It’s Mean to Just Look at the Average: Athletic Sleep Research and Data
The purpose of today's training is to defeat yesterday's understanding.
Many of us love sports; they provide escapism from our day-to-day lives, and can be a means for us to socialize, band together and enjoy the pursuit of victory. The chance to sit back and watch teams battle each other, such as football or basketball, or individual athletes compete in a sport that requires a high level of skill, timing and precision, such as boxing or mixed martial arts, draws us into the world of sports.
What equally draws our attention is what these athletes do outside of competition to prepare for such events. We want to know their strength and conditioning routines, diet and mindset, and in the last five to 10 years, we have wanted to know more about their recovery strategies such as sleep, sleep timing, and sleep before and after a competition. Famous athletes such as Tom Brady and LeBron James have publicly spoken about the importance of sleep, specifically as they get older. Irish rugby scrum half player Peter Stringer played rugby into his forties and credits a focus on sleep, nutrition and recovery to his longevity in the sport. I have worked with elite athletes over 30 years old to focus specifically on these areas in Major League Baseball (MLB) and Formula 1 (F1). Athletes at this level grapple with repeated competition, such as baseball with 162 games in a season, the duration of the competition, such as an F1 race, and travel and jet lag associated with travelling the world to compete. Therefore, a focus on sleep and recovery is paramount to an athlete’s performance.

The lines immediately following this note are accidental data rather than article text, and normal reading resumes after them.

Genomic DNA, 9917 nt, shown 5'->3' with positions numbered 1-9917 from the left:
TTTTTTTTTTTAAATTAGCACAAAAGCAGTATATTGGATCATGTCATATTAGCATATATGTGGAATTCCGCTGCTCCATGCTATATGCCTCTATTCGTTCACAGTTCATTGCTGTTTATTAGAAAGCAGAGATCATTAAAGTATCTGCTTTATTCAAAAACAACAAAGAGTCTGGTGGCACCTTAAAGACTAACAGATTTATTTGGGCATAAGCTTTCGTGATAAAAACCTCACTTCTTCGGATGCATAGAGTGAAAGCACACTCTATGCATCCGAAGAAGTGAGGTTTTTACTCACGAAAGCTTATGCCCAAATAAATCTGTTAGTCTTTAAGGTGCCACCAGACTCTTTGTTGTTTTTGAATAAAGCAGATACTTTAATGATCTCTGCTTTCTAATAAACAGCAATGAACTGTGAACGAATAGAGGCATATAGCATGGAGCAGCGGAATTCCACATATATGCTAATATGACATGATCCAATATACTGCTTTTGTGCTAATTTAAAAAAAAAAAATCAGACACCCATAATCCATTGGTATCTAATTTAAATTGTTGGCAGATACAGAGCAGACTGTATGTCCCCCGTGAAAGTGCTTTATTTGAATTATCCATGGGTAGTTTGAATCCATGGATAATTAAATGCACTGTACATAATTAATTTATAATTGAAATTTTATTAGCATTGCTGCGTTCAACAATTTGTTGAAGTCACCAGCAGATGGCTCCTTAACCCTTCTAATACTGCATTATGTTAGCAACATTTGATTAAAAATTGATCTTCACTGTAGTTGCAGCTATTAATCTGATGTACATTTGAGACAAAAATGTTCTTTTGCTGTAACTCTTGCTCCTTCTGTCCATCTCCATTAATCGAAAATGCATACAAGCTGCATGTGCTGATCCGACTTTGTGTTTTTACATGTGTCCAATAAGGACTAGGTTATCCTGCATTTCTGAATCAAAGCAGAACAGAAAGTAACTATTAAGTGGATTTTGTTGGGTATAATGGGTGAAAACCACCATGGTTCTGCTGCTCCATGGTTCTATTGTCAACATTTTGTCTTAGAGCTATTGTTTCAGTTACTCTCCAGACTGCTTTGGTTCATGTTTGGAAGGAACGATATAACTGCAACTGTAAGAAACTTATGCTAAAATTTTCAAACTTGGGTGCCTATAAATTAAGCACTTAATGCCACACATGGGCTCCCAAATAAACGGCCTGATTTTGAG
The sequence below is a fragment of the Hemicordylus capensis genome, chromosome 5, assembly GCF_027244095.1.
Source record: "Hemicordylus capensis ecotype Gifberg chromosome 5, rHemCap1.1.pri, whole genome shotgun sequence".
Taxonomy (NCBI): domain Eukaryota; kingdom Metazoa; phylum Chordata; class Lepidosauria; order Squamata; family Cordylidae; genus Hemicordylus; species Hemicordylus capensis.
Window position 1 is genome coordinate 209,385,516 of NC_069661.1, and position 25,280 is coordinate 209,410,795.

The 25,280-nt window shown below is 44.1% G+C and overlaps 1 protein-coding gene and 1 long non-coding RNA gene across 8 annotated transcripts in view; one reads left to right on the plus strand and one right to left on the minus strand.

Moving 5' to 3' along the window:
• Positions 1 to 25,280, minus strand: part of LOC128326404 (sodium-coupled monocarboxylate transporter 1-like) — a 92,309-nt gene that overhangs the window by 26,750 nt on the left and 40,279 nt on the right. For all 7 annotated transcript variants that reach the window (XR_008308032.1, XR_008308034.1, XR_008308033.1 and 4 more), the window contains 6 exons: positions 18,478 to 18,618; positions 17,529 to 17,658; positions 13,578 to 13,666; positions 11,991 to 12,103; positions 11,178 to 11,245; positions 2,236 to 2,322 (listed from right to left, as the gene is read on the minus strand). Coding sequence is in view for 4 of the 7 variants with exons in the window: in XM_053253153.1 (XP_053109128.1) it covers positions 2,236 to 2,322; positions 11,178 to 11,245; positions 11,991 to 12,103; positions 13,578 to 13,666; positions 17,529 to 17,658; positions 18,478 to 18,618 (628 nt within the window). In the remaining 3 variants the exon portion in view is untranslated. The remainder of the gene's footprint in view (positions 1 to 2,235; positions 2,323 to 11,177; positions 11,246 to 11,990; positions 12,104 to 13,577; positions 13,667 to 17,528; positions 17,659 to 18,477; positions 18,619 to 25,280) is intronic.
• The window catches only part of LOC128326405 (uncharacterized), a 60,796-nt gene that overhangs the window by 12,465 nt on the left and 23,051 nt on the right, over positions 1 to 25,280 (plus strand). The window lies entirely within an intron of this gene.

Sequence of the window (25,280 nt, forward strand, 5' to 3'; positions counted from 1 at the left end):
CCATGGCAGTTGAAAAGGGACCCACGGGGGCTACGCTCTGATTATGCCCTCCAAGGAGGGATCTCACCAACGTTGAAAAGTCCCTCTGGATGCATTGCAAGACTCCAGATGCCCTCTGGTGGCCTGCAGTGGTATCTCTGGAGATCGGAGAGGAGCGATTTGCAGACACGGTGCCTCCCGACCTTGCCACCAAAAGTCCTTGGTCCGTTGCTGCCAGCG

But how much do we know about sleep, recovery and performance in elite athletic populations? How good is the research? Are the practitioners' approaches to athletes adequate? Since 2010 we have observed a significant increase in the quantity and quality of athletic research. More than 80% of this research is original and the vast majority of it has taken place in the last five years.
Two main countries have contributed to this research. They are Australia, where I live (although I am from Ireland), and the United States. Australia is also home to the top four academic institutions that publish this research, including the Australian Institute of Sport; Central Queensland University; University of Technology Sydney and the University of Western Australia, where I am currently an adjunct senior research fellow.
While this increase in research and research outputs is excellent, the current approach is generally geared towards collecting large data sets to appease the statistical power required to find an effect over time or prove an intervention. Achieving large-scale data or repeated data collection over a day, week/s or season becomes cumbersome and difficult with athletes who are often overburdened with lots of data collection. It gets in the way of the technical aspect of the sport and the sport-specific training. Imagine asking players to self-report one to two times a day their fatigue, sleepiness or mood and then imagine that over an entire season. The athlete and the coaches start viewing the data collection as non-value adding and a pain to keep collecting over time.
In many studies, the focus has been on group data to collect sleep-wake behaviors over time using wearable devices such as actigraphy and sleep diaries or questionnaires. This helps generate group
or team data to identify trends on specific days or nights, home versus away games, and for extended travel or periods of extreme jet lag. In addition, coaches and performance staff can use this data to plan
practice times, travel, recovery and media engagements. However, we may be losing out with this approach as we are missing so much related to the individuals who make up that data point with standard deviation. We tend to lack the focus on the individual athlete, and there is a scarcity of studies in athletic populations aimed to support the individual athlete.